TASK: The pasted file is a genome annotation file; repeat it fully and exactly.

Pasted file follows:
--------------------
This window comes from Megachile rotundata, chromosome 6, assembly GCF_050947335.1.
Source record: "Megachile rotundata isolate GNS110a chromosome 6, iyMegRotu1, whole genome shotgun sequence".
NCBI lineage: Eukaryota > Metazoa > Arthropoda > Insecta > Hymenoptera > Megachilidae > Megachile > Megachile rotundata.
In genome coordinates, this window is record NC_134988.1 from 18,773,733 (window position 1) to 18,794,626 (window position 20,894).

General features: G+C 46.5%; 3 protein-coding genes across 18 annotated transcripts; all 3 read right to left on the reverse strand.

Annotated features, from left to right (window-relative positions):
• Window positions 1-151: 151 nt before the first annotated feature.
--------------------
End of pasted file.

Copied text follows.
This window comes from Megachile rotundata, chromosome 6, assembly GCF_050947335.1.
Source record: "Megachile rotundata isolate GNS110a chromosome 6, iyMegRotu1, whole genome shotgun sequence".
NCBI lineage: Eukaryota > Metazoa > Arthropoda > Insecta > Hymenoptera > Megachilidae > Megachile > Megachile rotundata.
In genome coordinates, this window is record NC_134988.1 from 18,773,733 (window position 1) to 18,794,626 (window position 20,894).

General features: G+C 46.5%; 3 protein-coding genes across 18 annotated transcripts; all 3 read right to left on the reverse strand.

Annotated features, from left to right (window-relative positions):
• Window positions 1-151: 151 nt before the first annotated feature.